You are right that Lessig is arguing based on the retroactive nature of the law. His idea is good, and I hope it works, but the court of appeals was not sufficiently sympathetic. IIRC in their opinion the only limit they found applicable in the copyright clause of the Constitution was the "limited time" business -- and that they interpreted to mean the time had to be finite, but could be of arbitrary length.

        In my opinion the problem is that the framers of the Constitution did not express themselves clearly enough, partly because of time+political constraints, and partly because the practice of law has changed. It is clear to me that the phrase "limited time" was supposed to have some meaning, but now it does not.

        I guess that if the Supreme Court agrees that the retroactive aspect is problematic, they may only invalidate the law as applied to works produced before 1998. Which would not be optimal, but I am glad that there is opposition to this law.

        The DMCA has at least raised some people's conciousness about copyright law. I remember that when this law was passed, it basically received no mention on Slashdot.
      • by wfrp01 (82831) on Thursday September 19, 2002 @09:31AM (#4288176) Journal
        Eldred v. Ashcroft is not predicated on the argument that copyright must be limited. ... The argument Lessig makes is not that the "limited term" clause is violated.

        In fact, if you read the brief, he does exactly that. The constitution makes provisions for both Free Speech and the types of protections that Patents and Copyright afford. This is not about Copyright being trumped by Free Speech. That would be like having two Popes trying to excommunicate each other. That could never happen... ;)

        This is how the brief petioning the Supreme Court to hear the case begins:

        This case is about the limits on Congress' Copyright Clause power.
        • That would be like having two Popes trying to excommunicate each other. That could never happen... ;)

          I assume that the winky-face indicates "Yes, I know it has happened about 40 times in the history of the Catholic Church, as recently as the 15th century," but other /. readers might not be aware of that.

          And in each of those cases, the disputes were settled (sometimes with bloodshed) and the Church lived on. Which is exactly what will happen -- the Supreme Court will offer its interpretation of the balance to be struck between promoting expression and protecting copyright. And the Constitution will live on.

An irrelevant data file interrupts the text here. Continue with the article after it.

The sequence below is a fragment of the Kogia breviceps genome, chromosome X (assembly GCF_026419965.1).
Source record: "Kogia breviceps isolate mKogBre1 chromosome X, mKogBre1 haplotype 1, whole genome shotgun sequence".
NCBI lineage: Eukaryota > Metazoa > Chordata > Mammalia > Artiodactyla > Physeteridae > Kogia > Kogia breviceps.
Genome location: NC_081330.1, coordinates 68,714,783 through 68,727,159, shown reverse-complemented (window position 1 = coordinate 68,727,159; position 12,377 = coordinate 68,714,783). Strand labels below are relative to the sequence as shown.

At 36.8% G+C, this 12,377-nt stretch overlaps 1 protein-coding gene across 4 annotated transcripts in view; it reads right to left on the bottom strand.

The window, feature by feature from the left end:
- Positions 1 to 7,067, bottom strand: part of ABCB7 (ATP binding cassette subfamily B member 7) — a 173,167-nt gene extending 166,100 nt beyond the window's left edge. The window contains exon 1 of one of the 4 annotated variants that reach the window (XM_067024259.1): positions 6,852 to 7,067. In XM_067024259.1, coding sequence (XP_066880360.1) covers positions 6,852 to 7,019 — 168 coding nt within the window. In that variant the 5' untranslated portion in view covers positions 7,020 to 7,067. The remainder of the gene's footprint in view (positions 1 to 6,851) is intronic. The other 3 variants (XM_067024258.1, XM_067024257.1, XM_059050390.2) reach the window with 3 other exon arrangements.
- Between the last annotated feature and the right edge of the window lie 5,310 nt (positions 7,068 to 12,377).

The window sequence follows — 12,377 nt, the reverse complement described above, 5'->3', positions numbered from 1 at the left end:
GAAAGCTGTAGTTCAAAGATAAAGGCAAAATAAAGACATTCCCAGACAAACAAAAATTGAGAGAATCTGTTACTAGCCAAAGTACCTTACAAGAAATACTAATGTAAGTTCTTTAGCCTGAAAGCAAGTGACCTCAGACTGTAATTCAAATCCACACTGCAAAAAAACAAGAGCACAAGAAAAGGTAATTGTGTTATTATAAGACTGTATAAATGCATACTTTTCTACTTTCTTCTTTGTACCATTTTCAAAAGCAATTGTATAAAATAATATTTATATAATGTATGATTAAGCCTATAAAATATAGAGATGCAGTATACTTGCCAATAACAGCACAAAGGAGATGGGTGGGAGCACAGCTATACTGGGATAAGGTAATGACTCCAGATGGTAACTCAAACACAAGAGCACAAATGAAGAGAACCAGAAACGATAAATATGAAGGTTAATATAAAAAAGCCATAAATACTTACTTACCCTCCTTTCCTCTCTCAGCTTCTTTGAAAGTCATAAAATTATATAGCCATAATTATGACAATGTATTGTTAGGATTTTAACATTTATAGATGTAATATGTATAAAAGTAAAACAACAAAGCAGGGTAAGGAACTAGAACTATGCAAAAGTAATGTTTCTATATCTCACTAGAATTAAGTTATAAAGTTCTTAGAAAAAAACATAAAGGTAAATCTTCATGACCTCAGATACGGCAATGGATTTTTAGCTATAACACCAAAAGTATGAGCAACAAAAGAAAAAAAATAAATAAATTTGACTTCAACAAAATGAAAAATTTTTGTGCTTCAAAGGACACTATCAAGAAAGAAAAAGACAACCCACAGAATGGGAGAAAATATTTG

This case is about the limits on Congress' Copyright Clause power.

          Limit on Congress' POWER is a different argument than limit on the lifespan of copyright itself.
      • by Anonymous Coward on Thursday September 19, 2002 @09:51AM (#4288314)
        The limited term argument is not as peripheral as you might suspect reading the above. There is a common law rule against perpetuities that says (harking back to law school) "no interest is good unless it must vest (if at all) within 21 years of some life in being at the time of creation of the intetest''. In effect, 21 years equals forever at common law, and forever is not a limited time such as the constitution mandates if Congress grants intellectual property rights at all, according to the grant of power to Congress by the constitution.

        Before you ever get to look at the 1st amendment issues and balancing, you have to look at the limited grant of power to Congress in the case of IP, period. I would have to comment that I am not even vaguely familiar with the history of decisions in this area, but I suspect at lot of effort has been made to engage in the "balancing" types of consideration that has preoccupied the courts for the last century. Lawyers tend to cover all bases in a brief, and the longest and most convoluted arguments, making up most of the page count of the brief may be just make-weight, in the sense you are trying to argue there is no great harm (balancing act) if you rule as I suggest in my first paragraph. Arguing both law and fact, if you will.

        The first copyright monopoly was for 4 years, if I remember correctly. There are fundamental limits on Congress' powers in this area in the explicit wording of the constitution, and the evidence is that the first congress understood what was meant by those limits. There seem to be good arguments that Congress does not even have the power to give an artist copyright on the artist's own works for the period of the artist's own life!!! In any event, there is a profound legal principle that nothing may last forever, and to say that the Gershwin heirs or Disney Inc. (or the heirs of Elvis or John Lenin) have any residual rights to their work more than 21 years beyond their death (or after the creation of Mickey Mouse, in the case of the inanimate Disney) violates the common law rule against perpetuities, and thereby certainly violates the limited power of Congress to grant monopoly rights for limited terms.

        Sorry about the AC.
    • by Xtifr (1323) on Thursday September 19, 2002 @01:18AM (#4286814) Homepage
      There is no way the Supreme Court will award this one to the plaintiff (Eldred). The Constitution implies a sort of limit on copyright, but unfortunately it is totally ambiguous.

      Did you read the article? That isn't the basis for this case.

      From the article: